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I have recently started experiencing water hammer in my house. I have lived in the house for 30 years and it is about 80+ years old.

Never had a problem with this before. The only thing that has changed is my neighbor recently had his water line replaced. He was getting $700 bills when they should have been $140.

His line connects to the county at the same point as my water line. I am thinking without the leak on his line, that the pressure is now up and causing the hammer on my house, though he says he doesn't have this problem. Though I am not sure if he has a regulator or arrestor. We do not.

The current cutoff being so old, leaks a lot when fully closed. I have been thinking of replacing the last big run of galvanized as pictured with a new cutoff and regulator. Is that the right thing to do?

I am weary of trying to get such old pipe apart, how long do I have to heat the joint to get it apart?

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    Thoughts is not really what we do here, Ere a i mean, We need a specific question. Such as How to address water hammering in my plumbing ? OR How do i replace galvanized water piping ? Once a question has been established then the thought machine can be activated to formulate an answer. – Alaska Man Jul 4 at 17:22
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  • "how long do I have to heat the joint to get it apart?" There is no way to know that, it depends on age and corrosion, your tools and strength. It may not need to be heated or It may not even be possible to break the connection. You may just have to cut out all old galvanized pipe. Replacing the galvanized pipe may not cure your water hammer problem. – Alaska Man Jul 4 at 17:54
  • Does it bother anyone else that there is a copper MA going into a galv/steel Tee? Shouldn't that be a dielectric fitting? – George Anderson Jul 4 at 20:45
  • George Anderson - the copper MA going into galv you mentioned was done by a "professional" when I moved in, the galv was leaking. That was about 30 years ago. – user3076750 Jul 5 at 20:04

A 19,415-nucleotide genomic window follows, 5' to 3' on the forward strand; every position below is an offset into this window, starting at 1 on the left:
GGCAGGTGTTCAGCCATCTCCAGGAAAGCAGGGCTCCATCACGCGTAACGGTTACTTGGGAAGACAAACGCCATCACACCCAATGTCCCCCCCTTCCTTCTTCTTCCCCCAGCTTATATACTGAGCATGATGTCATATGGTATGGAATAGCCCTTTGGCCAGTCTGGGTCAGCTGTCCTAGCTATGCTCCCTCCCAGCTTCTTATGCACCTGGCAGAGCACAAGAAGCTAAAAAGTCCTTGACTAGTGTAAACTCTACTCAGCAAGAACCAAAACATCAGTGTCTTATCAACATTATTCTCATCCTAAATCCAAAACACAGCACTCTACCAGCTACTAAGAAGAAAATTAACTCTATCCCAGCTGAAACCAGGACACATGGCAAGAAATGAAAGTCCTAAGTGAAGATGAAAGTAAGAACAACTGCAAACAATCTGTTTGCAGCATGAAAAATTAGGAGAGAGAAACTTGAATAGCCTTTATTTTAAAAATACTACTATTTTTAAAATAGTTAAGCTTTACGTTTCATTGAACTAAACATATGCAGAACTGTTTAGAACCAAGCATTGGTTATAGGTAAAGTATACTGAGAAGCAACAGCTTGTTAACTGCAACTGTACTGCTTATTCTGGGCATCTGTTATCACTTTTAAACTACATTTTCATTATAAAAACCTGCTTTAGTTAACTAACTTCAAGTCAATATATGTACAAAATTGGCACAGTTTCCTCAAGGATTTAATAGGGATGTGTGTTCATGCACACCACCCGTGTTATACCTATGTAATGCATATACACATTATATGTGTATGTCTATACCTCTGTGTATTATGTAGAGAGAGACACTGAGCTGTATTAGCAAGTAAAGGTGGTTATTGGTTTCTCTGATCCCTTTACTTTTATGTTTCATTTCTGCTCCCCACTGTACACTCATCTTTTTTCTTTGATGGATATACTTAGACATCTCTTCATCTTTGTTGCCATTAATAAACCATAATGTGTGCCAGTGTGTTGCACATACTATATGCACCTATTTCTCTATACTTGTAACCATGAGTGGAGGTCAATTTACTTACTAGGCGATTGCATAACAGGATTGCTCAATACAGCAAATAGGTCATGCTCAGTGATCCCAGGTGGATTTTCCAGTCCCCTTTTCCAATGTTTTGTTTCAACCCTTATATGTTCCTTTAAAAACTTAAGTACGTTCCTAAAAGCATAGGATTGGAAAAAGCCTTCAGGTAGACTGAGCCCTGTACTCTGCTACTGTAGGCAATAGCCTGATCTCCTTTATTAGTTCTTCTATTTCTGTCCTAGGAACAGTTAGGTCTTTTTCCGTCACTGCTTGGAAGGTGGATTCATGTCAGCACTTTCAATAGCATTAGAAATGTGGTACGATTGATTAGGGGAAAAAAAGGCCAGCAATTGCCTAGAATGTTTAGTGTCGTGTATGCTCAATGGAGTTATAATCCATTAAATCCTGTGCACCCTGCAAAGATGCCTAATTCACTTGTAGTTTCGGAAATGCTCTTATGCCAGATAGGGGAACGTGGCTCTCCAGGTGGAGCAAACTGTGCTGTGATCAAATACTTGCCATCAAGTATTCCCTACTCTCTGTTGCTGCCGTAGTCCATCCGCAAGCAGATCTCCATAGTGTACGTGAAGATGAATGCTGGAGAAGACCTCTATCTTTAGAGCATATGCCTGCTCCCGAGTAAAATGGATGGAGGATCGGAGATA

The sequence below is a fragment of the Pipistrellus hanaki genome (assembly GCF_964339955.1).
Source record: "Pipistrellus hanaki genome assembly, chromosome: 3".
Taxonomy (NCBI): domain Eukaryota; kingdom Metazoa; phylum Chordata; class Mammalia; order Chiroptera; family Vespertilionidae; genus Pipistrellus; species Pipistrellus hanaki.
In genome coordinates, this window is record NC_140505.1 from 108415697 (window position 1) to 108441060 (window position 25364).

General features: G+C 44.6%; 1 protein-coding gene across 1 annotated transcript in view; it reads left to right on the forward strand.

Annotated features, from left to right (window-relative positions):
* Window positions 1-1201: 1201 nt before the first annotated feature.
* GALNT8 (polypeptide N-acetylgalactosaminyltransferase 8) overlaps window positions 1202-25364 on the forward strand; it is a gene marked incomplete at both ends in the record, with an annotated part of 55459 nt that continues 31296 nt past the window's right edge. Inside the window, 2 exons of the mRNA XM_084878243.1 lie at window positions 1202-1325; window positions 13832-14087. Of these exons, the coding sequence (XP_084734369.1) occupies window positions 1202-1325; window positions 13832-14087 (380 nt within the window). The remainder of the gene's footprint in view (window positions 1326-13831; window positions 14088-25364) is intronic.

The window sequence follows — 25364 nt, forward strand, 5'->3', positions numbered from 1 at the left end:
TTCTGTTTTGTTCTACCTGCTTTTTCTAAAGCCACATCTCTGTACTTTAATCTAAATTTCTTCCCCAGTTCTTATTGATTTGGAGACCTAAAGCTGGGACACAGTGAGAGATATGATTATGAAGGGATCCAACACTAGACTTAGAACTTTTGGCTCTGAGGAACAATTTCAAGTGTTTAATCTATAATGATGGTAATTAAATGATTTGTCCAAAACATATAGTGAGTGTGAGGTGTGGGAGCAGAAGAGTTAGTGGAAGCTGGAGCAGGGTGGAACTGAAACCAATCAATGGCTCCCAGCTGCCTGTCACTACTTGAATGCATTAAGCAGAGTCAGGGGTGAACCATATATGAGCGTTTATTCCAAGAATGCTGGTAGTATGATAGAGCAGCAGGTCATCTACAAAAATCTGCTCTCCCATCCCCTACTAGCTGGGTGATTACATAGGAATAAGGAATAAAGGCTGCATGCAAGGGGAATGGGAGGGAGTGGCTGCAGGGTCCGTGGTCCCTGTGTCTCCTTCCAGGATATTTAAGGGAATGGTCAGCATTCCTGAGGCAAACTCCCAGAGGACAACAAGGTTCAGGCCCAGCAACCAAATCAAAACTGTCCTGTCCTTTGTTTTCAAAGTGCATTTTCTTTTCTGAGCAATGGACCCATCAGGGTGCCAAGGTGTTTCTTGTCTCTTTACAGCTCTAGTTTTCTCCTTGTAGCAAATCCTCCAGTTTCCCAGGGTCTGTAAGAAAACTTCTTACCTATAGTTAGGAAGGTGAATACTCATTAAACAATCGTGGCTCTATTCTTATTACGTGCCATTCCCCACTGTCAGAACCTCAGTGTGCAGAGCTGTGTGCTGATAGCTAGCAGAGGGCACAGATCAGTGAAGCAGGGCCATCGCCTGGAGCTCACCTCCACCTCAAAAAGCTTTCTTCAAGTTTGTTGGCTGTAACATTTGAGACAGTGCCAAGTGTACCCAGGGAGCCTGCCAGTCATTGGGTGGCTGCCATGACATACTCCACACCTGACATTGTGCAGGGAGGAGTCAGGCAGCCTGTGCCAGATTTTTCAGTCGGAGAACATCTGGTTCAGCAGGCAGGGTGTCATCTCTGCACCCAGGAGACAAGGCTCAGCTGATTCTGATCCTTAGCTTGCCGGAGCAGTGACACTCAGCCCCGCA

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The first thing to try with an old system that suddenly starts hammering is to drain the pipes (turn off water, open all faucets so that water drains from the lowest as air is admitted at higher ones) and then turn the water back on. In many cases there are already passive surge buffers in place (pipe stubs) which may have become waterlogged (lost their trapped air) and just need to be refilled with air to work again. Quick, cheap/free, easy.

Depending what you mean by "The current cutoff being so old, leaks a lot when fully closed." that might be as simple as tightening the packing nut or repacking it. Quick, cheap/free, easy. Replacing it need not be coupled with replacing the pipe, if replacement is needed.

Likewise, without having a pressure reading there's no way to know if a pressure regulator is needed or would in any way be helpful. If you don't have a pressure gauge on the system, adding one would be wise.

Your pipe looks to be in fine shape. Replacing it is not the first thing that jumps to mind by a long shot, though you might choose to do that. I would not install new galvanized threaded pipe these days, but if it's not leaking or internally clogged, I see no point in ripping it out without a cause.

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  • I have drained the system and refilled, sorry, thought I had mentioned that, no change in hammer. I will get a pressure reading, and try re-draining. I found out my neighbor did have a regulator put in when his work was done. – user3076750 Jul 5 at 20:02
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You can't go wrong replacing 80 year old pipe and valves especially since your neighbor has had a serious leaking problem.

You shouldn't really need to heat the joints to take the pipes apart, just two 12 or 18" pipe wrenches. If your referring to the copper to galvanized fitting in the picture, just cut the copper pipe above the copper fitting and continue on.

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  • Ok, thanks, just a little trepidation on my part on a critical area with something I haven't done before. – user3076750 Jul 5 at 20:03

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